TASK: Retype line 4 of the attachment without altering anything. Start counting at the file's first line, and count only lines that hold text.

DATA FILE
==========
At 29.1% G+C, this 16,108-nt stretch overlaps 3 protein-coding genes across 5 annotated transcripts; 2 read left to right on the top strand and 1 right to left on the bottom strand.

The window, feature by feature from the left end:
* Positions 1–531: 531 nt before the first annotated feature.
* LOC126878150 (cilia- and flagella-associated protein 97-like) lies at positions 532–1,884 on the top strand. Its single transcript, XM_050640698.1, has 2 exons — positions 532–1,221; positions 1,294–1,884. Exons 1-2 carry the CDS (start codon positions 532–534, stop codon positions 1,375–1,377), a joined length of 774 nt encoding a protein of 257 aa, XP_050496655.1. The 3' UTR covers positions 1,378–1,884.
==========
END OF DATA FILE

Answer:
* LOC126878150 (cilia- and flagella-associated protein 97-like) lies at positions 532–1,884 on the top strand. Its single transcript, XM_050640698.1, has 2 exons — positions 532–1,221; positions 1,294–1,884. Exons 1-2 carry the CDS (start codon positions 532–534, stop codon positions 1,375–1,377), a joined length of 774 nt encoding a protein of 257 aa, XP_050496655.1. The 3' UTR covers positions 1,378–1,884.